While American parents 'discipline' their children, France 'educates' them. Ahhh, what a difference an outlook makes. To American's children are a bother; while in France they are an asset. The French teach their children how to "wait"; Americans instantly gratify them.
"Could it be that teaching children how to delay gratification—as middle-class French parents do—actually makes them calmer and more resilient? Might this partly explain why middle-class American kids, who are in general more used to getting what they want right away, so often fall apart under stress?"
"To the French couple, it seemed like the American kids were in charge.
'What struck us, and bothered us, was that the parents never said 'no,' " the husband said. The children did "n'importe quoi," his wife added.
After a while, it struck me that most French descriptions of American kids include this phrase "n'importe quoi," meaning "whatever" or "anything they like." It suggests that the American kids don't have firm boundaries, that their parents lack authority, and that anything goes."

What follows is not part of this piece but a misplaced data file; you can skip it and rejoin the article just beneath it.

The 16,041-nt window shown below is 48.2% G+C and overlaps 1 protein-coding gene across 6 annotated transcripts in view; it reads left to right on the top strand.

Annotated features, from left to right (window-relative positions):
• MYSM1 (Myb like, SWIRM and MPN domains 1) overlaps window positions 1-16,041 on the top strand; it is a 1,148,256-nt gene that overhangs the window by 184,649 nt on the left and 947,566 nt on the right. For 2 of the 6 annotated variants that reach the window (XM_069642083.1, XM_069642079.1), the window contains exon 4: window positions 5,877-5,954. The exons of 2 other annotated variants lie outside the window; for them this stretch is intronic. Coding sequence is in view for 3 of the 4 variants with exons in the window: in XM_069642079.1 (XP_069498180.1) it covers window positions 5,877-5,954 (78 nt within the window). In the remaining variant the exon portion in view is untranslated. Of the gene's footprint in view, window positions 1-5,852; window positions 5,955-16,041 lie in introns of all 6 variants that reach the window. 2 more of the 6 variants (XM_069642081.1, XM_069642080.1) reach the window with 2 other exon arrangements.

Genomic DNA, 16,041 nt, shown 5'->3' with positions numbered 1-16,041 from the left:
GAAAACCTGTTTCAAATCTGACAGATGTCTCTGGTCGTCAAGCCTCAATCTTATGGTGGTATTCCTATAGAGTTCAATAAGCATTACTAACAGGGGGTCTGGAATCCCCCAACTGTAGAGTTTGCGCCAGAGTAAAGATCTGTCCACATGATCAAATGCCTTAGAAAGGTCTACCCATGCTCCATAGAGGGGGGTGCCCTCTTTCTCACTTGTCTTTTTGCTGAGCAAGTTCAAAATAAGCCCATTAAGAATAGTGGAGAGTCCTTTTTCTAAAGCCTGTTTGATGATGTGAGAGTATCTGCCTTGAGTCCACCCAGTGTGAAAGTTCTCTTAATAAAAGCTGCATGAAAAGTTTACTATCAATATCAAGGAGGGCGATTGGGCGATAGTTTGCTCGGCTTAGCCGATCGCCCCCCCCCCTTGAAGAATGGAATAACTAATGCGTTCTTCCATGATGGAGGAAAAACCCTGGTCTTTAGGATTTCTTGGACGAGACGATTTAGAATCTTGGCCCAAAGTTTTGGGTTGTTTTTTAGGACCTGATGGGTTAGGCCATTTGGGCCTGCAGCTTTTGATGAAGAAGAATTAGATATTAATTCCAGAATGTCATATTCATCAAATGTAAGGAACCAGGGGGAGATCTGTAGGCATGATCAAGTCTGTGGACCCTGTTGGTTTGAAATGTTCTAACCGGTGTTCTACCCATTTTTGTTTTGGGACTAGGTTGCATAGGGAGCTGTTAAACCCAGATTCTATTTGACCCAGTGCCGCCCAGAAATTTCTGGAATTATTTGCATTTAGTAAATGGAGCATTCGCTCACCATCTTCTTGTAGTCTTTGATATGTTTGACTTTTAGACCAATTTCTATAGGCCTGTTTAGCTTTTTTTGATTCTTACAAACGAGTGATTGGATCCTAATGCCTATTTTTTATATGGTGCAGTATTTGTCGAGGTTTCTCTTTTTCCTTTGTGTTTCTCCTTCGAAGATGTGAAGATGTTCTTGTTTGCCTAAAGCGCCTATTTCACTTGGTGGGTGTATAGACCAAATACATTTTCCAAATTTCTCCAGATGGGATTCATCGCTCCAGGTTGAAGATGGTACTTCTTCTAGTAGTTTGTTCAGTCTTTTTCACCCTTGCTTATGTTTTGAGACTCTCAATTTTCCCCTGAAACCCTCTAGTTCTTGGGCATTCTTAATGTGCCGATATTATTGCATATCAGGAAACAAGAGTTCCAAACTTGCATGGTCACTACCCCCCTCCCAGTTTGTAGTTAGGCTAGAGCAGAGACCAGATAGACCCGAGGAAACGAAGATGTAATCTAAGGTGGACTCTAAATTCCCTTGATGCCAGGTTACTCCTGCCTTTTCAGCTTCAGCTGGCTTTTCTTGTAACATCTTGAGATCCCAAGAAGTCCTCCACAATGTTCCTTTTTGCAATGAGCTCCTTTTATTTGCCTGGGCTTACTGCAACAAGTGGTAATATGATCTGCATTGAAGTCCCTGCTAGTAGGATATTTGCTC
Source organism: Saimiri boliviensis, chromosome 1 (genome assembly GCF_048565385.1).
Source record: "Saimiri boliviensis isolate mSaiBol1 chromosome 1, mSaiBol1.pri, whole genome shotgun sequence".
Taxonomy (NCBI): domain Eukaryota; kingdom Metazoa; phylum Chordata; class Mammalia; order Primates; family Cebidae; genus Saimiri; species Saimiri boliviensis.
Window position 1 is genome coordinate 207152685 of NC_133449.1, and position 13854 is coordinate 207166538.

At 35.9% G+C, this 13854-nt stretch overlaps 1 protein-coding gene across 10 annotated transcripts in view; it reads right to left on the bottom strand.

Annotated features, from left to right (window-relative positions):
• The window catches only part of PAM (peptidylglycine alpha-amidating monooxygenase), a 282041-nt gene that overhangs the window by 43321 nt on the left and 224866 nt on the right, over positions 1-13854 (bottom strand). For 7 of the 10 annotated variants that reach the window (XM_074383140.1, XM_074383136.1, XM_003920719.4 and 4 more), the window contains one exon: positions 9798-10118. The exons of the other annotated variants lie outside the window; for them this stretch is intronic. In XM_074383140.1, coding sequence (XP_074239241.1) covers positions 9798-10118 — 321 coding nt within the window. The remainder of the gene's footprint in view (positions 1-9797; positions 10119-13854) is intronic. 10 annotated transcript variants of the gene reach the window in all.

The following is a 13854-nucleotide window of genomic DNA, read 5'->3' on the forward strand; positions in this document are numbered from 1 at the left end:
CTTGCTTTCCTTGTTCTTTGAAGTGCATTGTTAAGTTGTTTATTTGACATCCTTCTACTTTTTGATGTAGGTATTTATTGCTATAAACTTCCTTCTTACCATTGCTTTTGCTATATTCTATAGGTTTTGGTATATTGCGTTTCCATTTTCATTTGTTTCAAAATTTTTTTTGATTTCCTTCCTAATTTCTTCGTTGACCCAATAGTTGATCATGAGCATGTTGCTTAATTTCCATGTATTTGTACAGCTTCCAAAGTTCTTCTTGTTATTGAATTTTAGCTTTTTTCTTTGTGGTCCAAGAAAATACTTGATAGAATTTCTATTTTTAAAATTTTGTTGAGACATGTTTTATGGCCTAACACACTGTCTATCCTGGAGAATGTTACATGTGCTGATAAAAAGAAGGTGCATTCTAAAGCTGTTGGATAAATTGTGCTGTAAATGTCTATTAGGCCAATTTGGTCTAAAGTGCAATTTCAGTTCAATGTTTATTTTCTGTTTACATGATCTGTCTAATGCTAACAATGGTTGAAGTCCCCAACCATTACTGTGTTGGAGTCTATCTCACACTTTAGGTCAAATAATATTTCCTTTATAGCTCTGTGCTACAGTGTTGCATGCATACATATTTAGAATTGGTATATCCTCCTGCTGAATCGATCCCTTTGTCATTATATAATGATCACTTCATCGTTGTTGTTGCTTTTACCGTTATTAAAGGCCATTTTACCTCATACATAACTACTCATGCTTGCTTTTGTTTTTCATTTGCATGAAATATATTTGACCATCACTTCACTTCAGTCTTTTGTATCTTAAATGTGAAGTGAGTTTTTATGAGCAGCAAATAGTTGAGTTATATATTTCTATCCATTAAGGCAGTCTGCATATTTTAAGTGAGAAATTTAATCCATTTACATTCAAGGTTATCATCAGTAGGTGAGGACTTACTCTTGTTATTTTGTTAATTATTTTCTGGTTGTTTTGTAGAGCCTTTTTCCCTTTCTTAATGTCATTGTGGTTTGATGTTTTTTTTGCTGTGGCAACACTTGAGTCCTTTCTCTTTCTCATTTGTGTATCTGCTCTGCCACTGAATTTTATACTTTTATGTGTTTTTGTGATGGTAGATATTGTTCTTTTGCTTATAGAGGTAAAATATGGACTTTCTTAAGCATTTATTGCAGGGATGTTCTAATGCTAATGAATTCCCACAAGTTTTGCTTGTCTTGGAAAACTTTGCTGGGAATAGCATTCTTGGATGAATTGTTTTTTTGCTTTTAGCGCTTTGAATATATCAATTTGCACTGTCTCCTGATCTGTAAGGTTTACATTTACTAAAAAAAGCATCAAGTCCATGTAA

Even though we did practice attachment parenting with our children, we still taught them delayed gratification and practiced biblical discipline. The hardest part of raising kiddos like this, though, was the flack we received from friends and onlookers. Glad we stuck with it, because of the blessings we enjoy now.